Michigan Supreme Court rules on Cassopolis property lawsuit
CASSOPOLIS — The Michigan Supreme Court has ruled in favor of the Cass County Treasurer’s Office in a lawsuit that has been ongoing for the better part of a decade.
Last month, the Michigan Supreme Court ruled that the Cass County Treasurer’s Office had given proper notice to the owners of a property on Crooked Creek Road in Cassopolis of foreclosure. The ruling upheld previous rulings made by Cass County Court and the Court of Claims.
“I know the Cass County Treasurer goes above and beyond for notices, and this just affirms that,” said current Cass County Treasurer Hope Anderson. “We go above and beyond for notice of delinquent taxes.”
The lawsuit was first filed in 2014 by 2 Crooked Creek LLC and Russian Ferro Alloys Inc against the Cass County Treasurer after the Crooked Creek house was foreclosed upon. According to a summary released by the Michigan Supreme Court, in 2010, 2CC purchased the property for development in Cass County. 2CC failed to pay the 2011 real property taxes and, in 2013, forfeited the property to the county. From January through May 2013, the defendant’s agent, Title Check, LLC, mailed via first-class and certified mail a series of notices to the address listed in the deed. These notices apprised 2CC of the unpaid property taxes, forfeiture and possibility of foreclosure. The certified mail was returned as “Unclaimed—Unable to Forward,” but the first-class mail was not returned. Meanwhile, 2CC constructed a home on the property, obtaining a mortgage for the construction. Title Check continued to mail notices into 2014.
A show-cause hearing was hosted in January 2014, and a judicial foreclosure hearing was hosted in February 2014. No one from 2CC appeared at either hearing. At the judicial foreclosure hearing, Cass Circuit Court Judge Michael E. Dodge entered a judgment of foreclosure.
In July 2014, 2CC moved to set aside the foreclosure judgment on due-process grounds. However, these efforts failed because the circuit court concluded that the defendant’s combined efforts of mailing, posting and publishing notice provided 2CC with notice sufficient to satisfy the requirements of due process. 2CC then appealed the decision.
At the same time 2CC moved to set aside the foreclosure judgment, it filed a separate action in the Court of Claims for monetary damages, alleging that it had not received any notice. The Court of Claims denied the motion and hosted a bench trial. At the close of 2CC’s proofs, the court granted an involuntary dismissal in favor of the Cass County Treasurer’s Office.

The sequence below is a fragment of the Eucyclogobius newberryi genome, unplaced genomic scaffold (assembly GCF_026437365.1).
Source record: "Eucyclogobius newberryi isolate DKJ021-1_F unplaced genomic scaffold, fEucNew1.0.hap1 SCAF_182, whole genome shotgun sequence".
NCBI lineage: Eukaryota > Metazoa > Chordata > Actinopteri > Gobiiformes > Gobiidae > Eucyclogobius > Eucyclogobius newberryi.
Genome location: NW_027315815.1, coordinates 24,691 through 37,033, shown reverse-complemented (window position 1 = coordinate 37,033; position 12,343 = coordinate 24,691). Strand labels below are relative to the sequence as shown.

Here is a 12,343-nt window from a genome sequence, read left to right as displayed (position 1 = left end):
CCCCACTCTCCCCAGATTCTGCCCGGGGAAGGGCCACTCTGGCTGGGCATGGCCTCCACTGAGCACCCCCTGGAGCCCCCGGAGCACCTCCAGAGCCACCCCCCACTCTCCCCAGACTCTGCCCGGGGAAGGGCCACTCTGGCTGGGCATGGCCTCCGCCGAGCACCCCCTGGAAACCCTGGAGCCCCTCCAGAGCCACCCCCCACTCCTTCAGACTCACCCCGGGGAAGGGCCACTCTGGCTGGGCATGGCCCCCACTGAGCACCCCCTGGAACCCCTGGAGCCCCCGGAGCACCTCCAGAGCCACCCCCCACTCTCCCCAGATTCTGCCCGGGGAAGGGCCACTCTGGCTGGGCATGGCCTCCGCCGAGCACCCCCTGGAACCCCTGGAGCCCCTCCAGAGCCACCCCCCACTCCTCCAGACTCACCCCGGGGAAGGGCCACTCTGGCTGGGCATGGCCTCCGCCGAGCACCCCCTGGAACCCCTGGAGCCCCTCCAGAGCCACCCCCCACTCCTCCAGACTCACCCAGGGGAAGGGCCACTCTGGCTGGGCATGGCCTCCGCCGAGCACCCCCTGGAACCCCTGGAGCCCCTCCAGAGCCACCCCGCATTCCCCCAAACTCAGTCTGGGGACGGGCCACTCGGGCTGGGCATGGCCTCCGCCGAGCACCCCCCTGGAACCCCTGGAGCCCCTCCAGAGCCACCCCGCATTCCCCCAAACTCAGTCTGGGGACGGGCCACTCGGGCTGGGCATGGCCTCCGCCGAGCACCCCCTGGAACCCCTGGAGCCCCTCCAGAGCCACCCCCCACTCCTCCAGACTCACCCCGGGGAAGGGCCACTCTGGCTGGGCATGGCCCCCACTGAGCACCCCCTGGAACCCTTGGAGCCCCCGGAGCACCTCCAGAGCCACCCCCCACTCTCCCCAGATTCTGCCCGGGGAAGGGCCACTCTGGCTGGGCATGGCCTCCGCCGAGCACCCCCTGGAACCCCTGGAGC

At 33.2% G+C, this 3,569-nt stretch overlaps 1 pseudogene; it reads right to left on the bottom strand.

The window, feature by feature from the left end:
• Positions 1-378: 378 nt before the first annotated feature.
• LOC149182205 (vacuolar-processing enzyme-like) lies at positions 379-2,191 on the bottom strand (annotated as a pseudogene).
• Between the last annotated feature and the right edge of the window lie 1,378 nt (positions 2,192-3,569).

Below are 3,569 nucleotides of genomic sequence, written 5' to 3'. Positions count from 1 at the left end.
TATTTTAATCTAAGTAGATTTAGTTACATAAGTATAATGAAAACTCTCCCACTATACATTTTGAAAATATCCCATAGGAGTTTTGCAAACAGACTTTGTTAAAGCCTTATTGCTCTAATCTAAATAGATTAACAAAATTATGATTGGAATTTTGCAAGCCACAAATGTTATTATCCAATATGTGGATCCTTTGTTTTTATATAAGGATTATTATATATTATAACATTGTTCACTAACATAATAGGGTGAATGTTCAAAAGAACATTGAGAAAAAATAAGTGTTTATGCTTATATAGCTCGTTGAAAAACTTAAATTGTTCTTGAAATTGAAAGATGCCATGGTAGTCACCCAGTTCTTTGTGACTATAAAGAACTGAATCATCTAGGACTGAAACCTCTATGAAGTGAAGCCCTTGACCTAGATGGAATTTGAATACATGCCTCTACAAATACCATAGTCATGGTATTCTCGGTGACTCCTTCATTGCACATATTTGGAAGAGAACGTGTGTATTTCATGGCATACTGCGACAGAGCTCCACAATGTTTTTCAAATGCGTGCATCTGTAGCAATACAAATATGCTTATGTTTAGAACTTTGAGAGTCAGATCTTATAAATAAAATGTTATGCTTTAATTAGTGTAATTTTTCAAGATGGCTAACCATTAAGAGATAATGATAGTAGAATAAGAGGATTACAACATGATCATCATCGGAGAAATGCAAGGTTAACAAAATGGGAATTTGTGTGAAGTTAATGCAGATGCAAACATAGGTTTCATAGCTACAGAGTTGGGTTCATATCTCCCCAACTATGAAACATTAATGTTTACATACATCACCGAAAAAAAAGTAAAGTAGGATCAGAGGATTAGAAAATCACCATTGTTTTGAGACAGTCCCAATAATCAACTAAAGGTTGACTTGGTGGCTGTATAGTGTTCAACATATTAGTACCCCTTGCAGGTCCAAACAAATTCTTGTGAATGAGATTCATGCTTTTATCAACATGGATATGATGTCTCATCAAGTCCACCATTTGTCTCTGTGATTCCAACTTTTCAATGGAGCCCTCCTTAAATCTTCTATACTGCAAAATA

The case was then appealed to the Michigan Supreme Court, which ruled in Cass County’s favor last month, writing that 2CC had received “constitutionally adequate” notice of proceedings.
“This is the best possible decision we could have expected because we have prevailed in all courts,” Anderson said.
The lawsuit predates Anderson’s tenure as treasurer, as she took the position in 2018 following the death of previous treasurer Linda Pruett. Anderson said her involvement with the property began in 2019, as it became the first house she sold at auction as treasurer. The property sold for $1.5 million, which was used to pay delinquent taxes on the property and cover legal fees related to the case. So far, Anderson estimated the lawsuit had generated between $500,000 and $750,000 in legal fees.
“The great news is that [the property] is back on the tax roll, and just by driving by, you can see it is being maintained,” Anderson said. “Houses aren’t meant to be empty that long. It’s for the good of the community that it is back on the tax roll and is looking great.”
There is currently still a suit pending regarding the property in U.S. District Court, but Anderson expects that the decision will be deferred back to the state now that the Michigan Supreme Court has made a ruling.
“Every court has ruled in our favor, and we don’t expect that to change, but we are still incurring expenses,” Anderson said.